After some further working with my database I’m going to run with the working hypothesis that the different shaped stud carriers are indeed the result of different manufacturing facilities. There are some general trends and there are some exceptions, so I want to summarise my thoughts on some aspects of those.
I’ve only looked at the earlier numbered calibres – there seems little point in coming too far past the point of the merger of the companies and certainly all of the later production have triangular carriers so at some point this was consolidated. Nearly all of the early cylinders have triangular carriers and this is no surprise as I can trace the history of many of them back to M&ST before the merger. There are four calibres with rounded carriers – 6,7,12 and 13. Of course these are two paired calibres – open faced and hunter giving us a 16 and 18 ligne calibre which we could assign to LTG. It is interesting to note that these are the first calibres in the numeric sequence of calibres. Of course this is unlikely to be the total number of calibres used by LTG and to that we can add the family members such as 36.
The exception to this is calibre 32
which I think is part of the calibre 48 family – an M&ST design for sure.
Looking at the two however there are a couple of points to note. The 32 is jeweled, which whilst not rare for the 48 is unusual. The second is the balance wheel. The 48 pictured above carries the standard M&ST cylinder balance, so it seems to me that the 32 is an upgraded calibre and so not out of the bounds of possibilities that it was finished in a higher standard facility – such as the LTG operation.
The early levers are on the whole consistently have rounded carriers. In the official M&ST calibre lists the first ones to have a triangular stud are the 175 and the 202. What I did not expect in the whole sequence was that the carriers are consistent across all examples I have – I was expecting that perhaps early ones were rounded with later being triangular, but this is not the case at all – once rounded always rounded even for those pushing into the 1930’s.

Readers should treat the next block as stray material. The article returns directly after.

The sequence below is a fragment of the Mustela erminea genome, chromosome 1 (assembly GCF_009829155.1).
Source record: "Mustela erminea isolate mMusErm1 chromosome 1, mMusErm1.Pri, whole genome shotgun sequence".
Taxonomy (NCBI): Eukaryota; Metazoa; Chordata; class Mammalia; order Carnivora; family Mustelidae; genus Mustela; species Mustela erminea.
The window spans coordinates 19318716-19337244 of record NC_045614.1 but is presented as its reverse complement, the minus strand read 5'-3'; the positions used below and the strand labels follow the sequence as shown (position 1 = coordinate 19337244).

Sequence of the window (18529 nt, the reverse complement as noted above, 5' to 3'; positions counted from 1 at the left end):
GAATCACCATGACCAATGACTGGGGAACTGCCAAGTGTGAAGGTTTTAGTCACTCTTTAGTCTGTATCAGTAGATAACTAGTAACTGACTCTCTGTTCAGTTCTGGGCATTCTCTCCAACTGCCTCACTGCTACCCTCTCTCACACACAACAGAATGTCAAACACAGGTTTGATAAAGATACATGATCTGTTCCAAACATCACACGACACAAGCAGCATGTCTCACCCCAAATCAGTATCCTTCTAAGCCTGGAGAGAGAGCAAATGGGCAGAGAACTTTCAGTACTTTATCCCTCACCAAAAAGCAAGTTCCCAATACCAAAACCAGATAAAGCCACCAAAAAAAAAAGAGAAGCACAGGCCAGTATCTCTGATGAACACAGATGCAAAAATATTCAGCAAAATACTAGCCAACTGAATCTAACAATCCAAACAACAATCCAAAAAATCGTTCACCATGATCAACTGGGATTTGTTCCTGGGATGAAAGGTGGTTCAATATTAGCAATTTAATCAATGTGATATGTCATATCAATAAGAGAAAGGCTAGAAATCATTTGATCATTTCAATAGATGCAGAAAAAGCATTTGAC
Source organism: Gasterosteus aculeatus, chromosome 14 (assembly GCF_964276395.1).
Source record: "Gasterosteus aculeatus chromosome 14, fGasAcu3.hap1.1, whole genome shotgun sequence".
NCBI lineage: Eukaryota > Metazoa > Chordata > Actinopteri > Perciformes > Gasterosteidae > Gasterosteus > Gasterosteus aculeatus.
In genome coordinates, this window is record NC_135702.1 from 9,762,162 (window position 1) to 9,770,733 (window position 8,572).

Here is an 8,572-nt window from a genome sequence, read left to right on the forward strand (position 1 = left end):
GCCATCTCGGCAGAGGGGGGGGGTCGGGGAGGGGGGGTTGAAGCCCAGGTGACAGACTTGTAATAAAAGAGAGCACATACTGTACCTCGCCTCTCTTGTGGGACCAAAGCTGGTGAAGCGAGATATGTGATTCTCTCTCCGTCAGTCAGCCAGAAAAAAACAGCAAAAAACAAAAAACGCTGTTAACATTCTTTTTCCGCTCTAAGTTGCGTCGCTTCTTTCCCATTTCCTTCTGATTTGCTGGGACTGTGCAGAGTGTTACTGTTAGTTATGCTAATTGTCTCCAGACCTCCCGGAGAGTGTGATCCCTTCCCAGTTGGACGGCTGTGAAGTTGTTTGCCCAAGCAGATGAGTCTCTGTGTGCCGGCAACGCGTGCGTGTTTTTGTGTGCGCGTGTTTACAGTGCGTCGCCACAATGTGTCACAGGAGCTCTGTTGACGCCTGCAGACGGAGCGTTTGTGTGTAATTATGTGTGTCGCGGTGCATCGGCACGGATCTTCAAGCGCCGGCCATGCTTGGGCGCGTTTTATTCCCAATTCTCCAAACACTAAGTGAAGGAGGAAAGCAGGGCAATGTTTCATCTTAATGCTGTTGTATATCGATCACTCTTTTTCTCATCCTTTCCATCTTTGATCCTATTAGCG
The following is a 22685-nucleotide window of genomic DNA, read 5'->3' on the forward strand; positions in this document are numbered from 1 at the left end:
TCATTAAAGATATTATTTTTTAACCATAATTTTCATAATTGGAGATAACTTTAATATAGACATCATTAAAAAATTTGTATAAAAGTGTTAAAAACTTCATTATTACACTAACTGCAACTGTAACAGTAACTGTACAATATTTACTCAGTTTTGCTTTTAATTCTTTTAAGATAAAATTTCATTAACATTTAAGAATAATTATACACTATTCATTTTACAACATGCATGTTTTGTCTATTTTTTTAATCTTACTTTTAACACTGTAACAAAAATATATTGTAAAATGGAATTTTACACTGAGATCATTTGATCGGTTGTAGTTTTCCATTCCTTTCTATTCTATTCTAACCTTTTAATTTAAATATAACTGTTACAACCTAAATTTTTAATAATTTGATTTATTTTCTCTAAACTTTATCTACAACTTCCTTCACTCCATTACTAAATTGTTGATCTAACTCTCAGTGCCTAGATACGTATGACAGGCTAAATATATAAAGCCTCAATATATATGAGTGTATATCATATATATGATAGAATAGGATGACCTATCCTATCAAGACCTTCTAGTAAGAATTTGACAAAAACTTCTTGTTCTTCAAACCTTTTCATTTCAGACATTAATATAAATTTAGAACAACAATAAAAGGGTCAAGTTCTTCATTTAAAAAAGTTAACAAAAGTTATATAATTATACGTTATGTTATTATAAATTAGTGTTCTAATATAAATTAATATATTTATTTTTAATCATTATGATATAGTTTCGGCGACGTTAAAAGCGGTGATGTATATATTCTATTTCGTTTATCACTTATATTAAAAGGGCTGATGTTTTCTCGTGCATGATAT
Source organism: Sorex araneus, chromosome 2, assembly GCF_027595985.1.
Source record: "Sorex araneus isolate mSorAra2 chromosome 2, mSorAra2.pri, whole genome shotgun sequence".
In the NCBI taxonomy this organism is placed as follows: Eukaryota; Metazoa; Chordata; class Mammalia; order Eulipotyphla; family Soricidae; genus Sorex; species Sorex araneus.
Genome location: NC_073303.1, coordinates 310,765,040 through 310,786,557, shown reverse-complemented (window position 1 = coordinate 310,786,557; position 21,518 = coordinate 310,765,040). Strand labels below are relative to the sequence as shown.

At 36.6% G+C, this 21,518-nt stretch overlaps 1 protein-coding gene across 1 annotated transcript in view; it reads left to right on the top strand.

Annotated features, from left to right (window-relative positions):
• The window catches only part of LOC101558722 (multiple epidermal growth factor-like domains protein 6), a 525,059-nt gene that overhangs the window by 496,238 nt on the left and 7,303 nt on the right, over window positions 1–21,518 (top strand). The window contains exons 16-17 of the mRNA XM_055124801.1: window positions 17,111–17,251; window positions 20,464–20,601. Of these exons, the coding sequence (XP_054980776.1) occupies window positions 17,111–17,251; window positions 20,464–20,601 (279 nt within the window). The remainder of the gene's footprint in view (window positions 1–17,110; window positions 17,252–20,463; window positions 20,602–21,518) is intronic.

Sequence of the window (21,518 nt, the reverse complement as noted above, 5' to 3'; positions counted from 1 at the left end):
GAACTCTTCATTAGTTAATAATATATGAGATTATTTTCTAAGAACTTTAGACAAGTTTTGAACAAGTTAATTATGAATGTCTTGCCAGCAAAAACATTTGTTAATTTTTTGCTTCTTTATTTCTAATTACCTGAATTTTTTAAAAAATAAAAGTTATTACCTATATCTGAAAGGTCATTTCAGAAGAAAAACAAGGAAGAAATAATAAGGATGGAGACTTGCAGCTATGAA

The 175 and 202 are interesting as they challenge the hypothesis. So too do some of those calibres I have identified – the 23,26,29 and 35. The picture in that sense with the levers is much less clear. Why would some have triangular and others rounded? The 23 is especially interesting as it is pillar and plate construction and certainly an LTG design, a 189 family member. The 23 however is the calibre which features in the A Michel catalogue and its history is a little muddied.
Calibres 26 and 29 are the 194 and 195 family which have rounded carriers yet have triangular carriers. These two are examples of top of the range calibres, but are undated as yet, and it’s also true that the carriers are stubbier than the M&ST ones.
The evidence is still far from conclusive. Trends are there as well as exceptions. The exceptions can be explained or excused. There is another factor with the levers and that is keyless works layout. It appears that there are three general designs (ignoring the one rocker exception) and the pillar and plate one is clearly restricted to those movements. Of the two remaining layouts (which again are not notably different, mostly in the placement of the setting lever spring) there is no correlation between keyless works and stud carrier design. Since the keyless works are far more fundemental to the design of the watch than a finish it does indicate a common origin to all the lever watches.